12. Green Gifts
When giving a gift consider a greener alternative, such as making your own present, or offering some of your time and skills to do a favour for your friend or loved one. You can also use environmentally-friendly companies, such as the Eden Project (pictured above). Whichever country you are in there will be suitable sources, so do a quick search to find a unique present.
13. Grow Food in Your Kitchen/Garden
Growing food saves money, gives you an understanding of food production, and puts you in touch with nature. There is, of course, the problem of having neither the time or garden space to plant and nurture a whole vegetable patch, so head for something simple such as potted herbs or a potato sack, which can be grow effectively on a windowsill.
14. Make Cleaning Products!
Modern household cleaning products are expensive, and often damaging to the environment, so a great green alternative is to make some yourself. Safe and environmentally-friendly substitutes use ingredients such as baking soda, soap flakes, lemon, cornstarch and vinegar. It’s quick to find recipes for them on the internet; try EarthEasy for a helping hand.
15. Choose Plant-Based Cleaning Products
If you haven’t got time to make cleaning products, you can make the switch to environmentally-friendly options instead. Brands such as Ecover are made from natural, sustainable, plant-based ingredients that don’t leave chemical residue behind, and are biodegradable. Very handy for both your crockery and the local wildlife.
16. Buy Recycled Paper
Modern recycled paper is perfectly acceptable for most everyday document and letter printing.
17. Go Paper-less
If you want to go a step further you can choose to go paperless! You can receive all your bills and letters from banks, energy companies, and other service providers by email. And remember: don’t print off documents unless it’s absolutely vital. You can also help the process by recycling any paper and card you no longer need.
18. Repurpose Household Items
Everybody should be recycling household items, but this often depends on the recycling provisions available in your local area. Another option for avoiding throwing away household goods is to repurpose them – adapting them for a new purpose in life (like witth the tin can chair above). This could be anything from empty jam jars used to store other food, tin cans turned into tea light holders, wine bottles adapted to become attractive vases or lampshades, or any other example of repurposing your imagination and creativity allows. Popular social media network Pinterest has a regular stream of such ideas for inspiration.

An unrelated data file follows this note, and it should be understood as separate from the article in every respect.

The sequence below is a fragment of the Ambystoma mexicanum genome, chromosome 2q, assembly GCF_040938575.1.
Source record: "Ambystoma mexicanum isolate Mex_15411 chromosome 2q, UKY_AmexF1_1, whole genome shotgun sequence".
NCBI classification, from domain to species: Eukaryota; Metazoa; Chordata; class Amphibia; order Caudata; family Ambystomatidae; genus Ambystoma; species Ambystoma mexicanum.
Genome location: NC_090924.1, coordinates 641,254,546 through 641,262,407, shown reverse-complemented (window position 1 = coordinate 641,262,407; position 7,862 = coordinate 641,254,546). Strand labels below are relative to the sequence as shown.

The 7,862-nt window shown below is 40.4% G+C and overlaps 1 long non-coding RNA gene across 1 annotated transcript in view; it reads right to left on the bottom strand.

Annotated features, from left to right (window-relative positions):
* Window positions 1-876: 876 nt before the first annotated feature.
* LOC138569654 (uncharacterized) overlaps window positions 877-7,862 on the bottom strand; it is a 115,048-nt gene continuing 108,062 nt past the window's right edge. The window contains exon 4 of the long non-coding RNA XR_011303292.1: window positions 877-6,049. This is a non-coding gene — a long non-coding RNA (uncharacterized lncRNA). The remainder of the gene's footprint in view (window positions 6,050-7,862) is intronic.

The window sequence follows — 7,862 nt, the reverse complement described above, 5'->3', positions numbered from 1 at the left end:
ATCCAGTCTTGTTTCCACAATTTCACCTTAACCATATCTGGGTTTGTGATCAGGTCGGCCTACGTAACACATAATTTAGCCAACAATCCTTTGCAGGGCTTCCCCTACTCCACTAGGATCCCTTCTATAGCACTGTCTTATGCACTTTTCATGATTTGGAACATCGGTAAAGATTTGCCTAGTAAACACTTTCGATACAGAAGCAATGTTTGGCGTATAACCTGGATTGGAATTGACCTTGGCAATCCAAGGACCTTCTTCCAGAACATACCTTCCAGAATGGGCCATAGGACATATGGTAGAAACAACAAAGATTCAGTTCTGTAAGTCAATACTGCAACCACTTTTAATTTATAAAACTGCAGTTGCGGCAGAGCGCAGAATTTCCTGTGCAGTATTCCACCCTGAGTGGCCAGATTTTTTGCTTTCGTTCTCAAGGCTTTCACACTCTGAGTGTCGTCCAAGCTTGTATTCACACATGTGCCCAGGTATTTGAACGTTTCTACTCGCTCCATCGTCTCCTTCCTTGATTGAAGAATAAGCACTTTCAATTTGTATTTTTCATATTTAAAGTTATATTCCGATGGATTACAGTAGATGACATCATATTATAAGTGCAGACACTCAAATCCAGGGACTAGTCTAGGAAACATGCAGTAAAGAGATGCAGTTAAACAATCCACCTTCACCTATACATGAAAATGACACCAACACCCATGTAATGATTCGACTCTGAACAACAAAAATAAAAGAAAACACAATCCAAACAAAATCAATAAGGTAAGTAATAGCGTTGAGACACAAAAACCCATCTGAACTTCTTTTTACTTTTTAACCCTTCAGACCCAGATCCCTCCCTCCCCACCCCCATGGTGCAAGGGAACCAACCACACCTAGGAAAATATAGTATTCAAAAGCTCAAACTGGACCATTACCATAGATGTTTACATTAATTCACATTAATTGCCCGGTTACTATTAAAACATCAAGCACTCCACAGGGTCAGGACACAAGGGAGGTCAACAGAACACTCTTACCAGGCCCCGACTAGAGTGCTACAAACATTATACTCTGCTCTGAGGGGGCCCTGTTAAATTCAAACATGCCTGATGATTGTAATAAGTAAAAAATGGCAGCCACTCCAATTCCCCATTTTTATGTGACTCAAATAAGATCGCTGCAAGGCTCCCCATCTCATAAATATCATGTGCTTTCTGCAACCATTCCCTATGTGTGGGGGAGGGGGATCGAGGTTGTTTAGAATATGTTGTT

19. Celebrate the Green Way
Big celebrations in our lives are often associated with extravagance and consumption. You can keep this as it should be, but you can be Green whilst you’re enjoying yourself. For instance, gestures such as making invitations from recycled materials, asking guests to bring homemade food, and selecting local/fair trade foodstuffs can all go a long way. At the end of the party you can collect all the used goods and repurpose them into something extravagant, if you’re the creative sort.
20. Green Holidays
Holidays can have damaging effects on the places tourists visit via fuel consumption, damage to local habitats, pollution, and distortions in economies. When planning a holiday you should consider green alternatives, or consider a “staycation” by enjoying a local holiday, thus reducing the environmental impact of vacationing, and benefiting/engaging with your local community, ecology, and economy. Green Loons is a great place to start; they offer some amazing destinations with the feel-good Green factor.
Here, then, are some of the best posts from our archives on how to reduce your environmental impact: The Lifehack.org Guide to Green Living: 20 Green Ideas from Our Archives